LONDON — America’s National Security Agency may hold crucial evidence about one of the greatest unsolved mysteries of the Cold War — the cause of the 1961 plane crash that killed United Nations Secretary-General Dag Hammarskjold, a commission of prominent jurists says.
Widely considered the UN’s most effective chief, Hammarskjold died as he was attempting to bring peace to the newly independent Congo.
It has long been rumored that his DC-6 plane was shot down, and an independent commission set up to evaluate new evidence surrounding his death on Monday recommended a fresh investigation — citing radio intercepts held by the NSA as the possible key to solving the case.
‘‘The only dependable extant record of the radio traffic, if there is one, will so far as we know be the NSA’s,’’ Commission chairman Stephen Sedley said in his introduction to the report. ‘‘If it exists, it will either confirm or rebut the claim that the DC-6 was fired on or threatened with attack immediately before its descent.’’
Hammerskjold’s aircraft went down on the night of Sept. 17, 1961, smashing into a forest just short of Ndola Airport in modern-day Zambia. A host of hard-to-answer questions about the crash have led to a glut of conspiracy theories.
Among them: Why did it take 15 hours to find the wreckage, just a few miles from the airport? Why did Hammarskjold’s bodyguard, who survived the crash for a few days, say that the plane ‘‘blew up?” Why did witnesses report seeing sparks, flashes, or another plane?
Hammarskjold was flying into a war zone infested with mercenaries and riven by Cold War tension. Congo won its freedom from Belgium in 1960, but foreign multinationals coveted its vast mineral wealth and the country was challenged by a Western-backed insurgency in Katanga, which hosted mining interests belonging to United States, Britain, and Belgium.
They were also jockeying for influence with the Soviet Union, which was trying to spread communism to the newly independent nations of Africa.
All four powers had a stake in the outcome of Congo’s struggle, and all four have been fingered as potential suspects in Hammarskjold’s death.
Three investigations into the tragedy have failed to satisfactorily settle the matter, and the publication of ‘‘Who Killed Hammarskjold?’’ by Susan Williams in 2011 set off a renewed round of speculation — not least because of the book’s reliance on testimony ignored by earlier inquiries.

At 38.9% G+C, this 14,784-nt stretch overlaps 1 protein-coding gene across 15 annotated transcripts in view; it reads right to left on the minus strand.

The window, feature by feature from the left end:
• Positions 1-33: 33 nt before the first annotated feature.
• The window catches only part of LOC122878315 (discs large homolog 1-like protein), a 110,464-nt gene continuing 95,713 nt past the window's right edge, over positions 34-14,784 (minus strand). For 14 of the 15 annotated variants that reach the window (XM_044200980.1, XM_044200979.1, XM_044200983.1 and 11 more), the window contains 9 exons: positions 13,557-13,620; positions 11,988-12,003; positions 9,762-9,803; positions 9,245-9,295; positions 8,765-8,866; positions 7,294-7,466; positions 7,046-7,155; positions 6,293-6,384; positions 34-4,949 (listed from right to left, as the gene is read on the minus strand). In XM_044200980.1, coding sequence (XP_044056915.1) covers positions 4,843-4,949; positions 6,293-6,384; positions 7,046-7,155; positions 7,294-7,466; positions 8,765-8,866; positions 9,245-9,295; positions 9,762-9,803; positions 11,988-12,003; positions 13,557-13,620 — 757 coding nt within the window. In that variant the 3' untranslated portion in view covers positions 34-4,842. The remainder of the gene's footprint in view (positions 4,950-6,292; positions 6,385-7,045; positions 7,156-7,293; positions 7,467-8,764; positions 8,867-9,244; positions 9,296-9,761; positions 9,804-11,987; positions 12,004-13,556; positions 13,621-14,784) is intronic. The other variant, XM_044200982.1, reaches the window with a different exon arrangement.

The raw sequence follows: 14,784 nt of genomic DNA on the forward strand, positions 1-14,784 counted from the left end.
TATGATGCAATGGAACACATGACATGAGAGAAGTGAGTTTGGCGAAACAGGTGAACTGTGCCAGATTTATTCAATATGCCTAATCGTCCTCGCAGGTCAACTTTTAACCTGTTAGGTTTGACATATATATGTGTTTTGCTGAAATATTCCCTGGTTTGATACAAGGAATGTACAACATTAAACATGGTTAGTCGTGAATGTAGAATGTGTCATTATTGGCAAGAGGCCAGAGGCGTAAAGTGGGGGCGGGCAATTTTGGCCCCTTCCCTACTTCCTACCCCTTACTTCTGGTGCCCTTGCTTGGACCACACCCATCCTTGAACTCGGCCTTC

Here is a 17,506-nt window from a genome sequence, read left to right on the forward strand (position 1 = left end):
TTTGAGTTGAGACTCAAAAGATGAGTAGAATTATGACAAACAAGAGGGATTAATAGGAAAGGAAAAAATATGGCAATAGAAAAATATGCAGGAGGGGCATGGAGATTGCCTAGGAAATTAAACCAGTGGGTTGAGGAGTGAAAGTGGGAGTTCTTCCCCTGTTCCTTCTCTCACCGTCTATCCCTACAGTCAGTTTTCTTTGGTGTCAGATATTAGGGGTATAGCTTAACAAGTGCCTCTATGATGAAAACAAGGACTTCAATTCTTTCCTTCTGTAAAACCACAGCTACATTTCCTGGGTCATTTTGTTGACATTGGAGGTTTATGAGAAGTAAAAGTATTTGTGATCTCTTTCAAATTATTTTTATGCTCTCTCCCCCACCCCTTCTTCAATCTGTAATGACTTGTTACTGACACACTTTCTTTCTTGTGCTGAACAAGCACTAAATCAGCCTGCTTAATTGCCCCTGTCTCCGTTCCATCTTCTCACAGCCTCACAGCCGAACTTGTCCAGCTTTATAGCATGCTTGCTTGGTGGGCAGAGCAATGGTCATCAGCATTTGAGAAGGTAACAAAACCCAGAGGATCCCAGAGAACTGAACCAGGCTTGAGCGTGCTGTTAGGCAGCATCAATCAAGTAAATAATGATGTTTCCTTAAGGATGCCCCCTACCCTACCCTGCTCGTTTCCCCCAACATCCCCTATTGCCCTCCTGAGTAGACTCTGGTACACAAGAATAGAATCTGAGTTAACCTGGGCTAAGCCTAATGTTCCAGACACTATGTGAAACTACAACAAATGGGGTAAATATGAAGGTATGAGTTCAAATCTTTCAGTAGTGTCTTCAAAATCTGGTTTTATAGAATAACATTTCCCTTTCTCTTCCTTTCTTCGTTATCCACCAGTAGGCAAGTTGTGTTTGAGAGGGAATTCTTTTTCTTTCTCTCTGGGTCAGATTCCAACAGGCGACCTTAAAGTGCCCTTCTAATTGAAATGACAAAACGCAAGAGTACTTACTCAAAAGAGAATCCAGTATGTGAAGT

Zambian eyewitnesses told Williams of a bright flash or a second smaller aircraft pursuing Hammerskjold’s plane.
But one of her most powerful witnesses was thousands of miles away on the night of the crash. In his testimony to the commission, Commander Charles Southall — stationed at an NSA post in Cyprus — said he heard an intercepted radio conversation apparently from the pursuing plane.
‘‘I’ve hit it,’’ Southall said he heard the mystery pilot say. ‘‘There are flames. It’s going down. It’s crashing.’’
The commission’s role was not to weigh in on whether Southall’s — or anyone else’s — testimony was authoritative. But, in a reference to the NSA’s surveillance capabilities, Sedley said it was a ‘‘near certainty’’ that the United States was monitoring radio transmissions from the area.
Sedley said the commission had already sought the help of George Washington University’s National Security Archive, a nongovernmental research center, in identifying whether the NSA had any relevant information.
‘‘Of three documents or records which appear to respond to our request, two are classified top secret on national security grounds,’’ he said. The report went on to cite an expert at the archive as saying it was extremely rare for intelligence intercepts to be made public.
The National Security Archive and the National Security Agency did not immediately return messages seeking comment, and any next steps toward a potential investigation aren’t clear.
The commission — composed of Sedley, Ambassador Hans Corell of Sweden, Justice Richard Goldstone of South Africa, and Judge Wilhelmina Thomassen of the Netherlands — has no official standing, although current UN Secretary-General Ban Ki-moon or individual member states could ask the General Assembly if they want to pursue its findings.
That could lead to an assembly resolution, which might eventually lead to a formal investigation.
In a statement, the United Nations said it would study the report.
‘‘Secretary-General Dag Hammarskjold gave unparalleled service to the United Nations and paid the ultimate price,’’ the statement said. ‘‘The United Nations is among those most concerned in arriving at the whole truth of the circumstances leading to his death.’’
After Hammarskjold’s death, there were three officials inquiries into the circumstances that led to the crash: the Rhodesian Board of Investigation, the Rhodesian Commission of Inquiry, and the United Nations Commission of Investigation. All failed to reach a definitive conclusion.
Hammarskjold, who was a professor of economics at the University of Stockholm, began his career in public service as an economic adviser to the Swedish government.
He was elected secretary-general in 1953 and reelected in 1957. He drew up a set of rules for his staff of 4,000 people, defining their responsibilities to the United Nations and affirming their independence from national interests.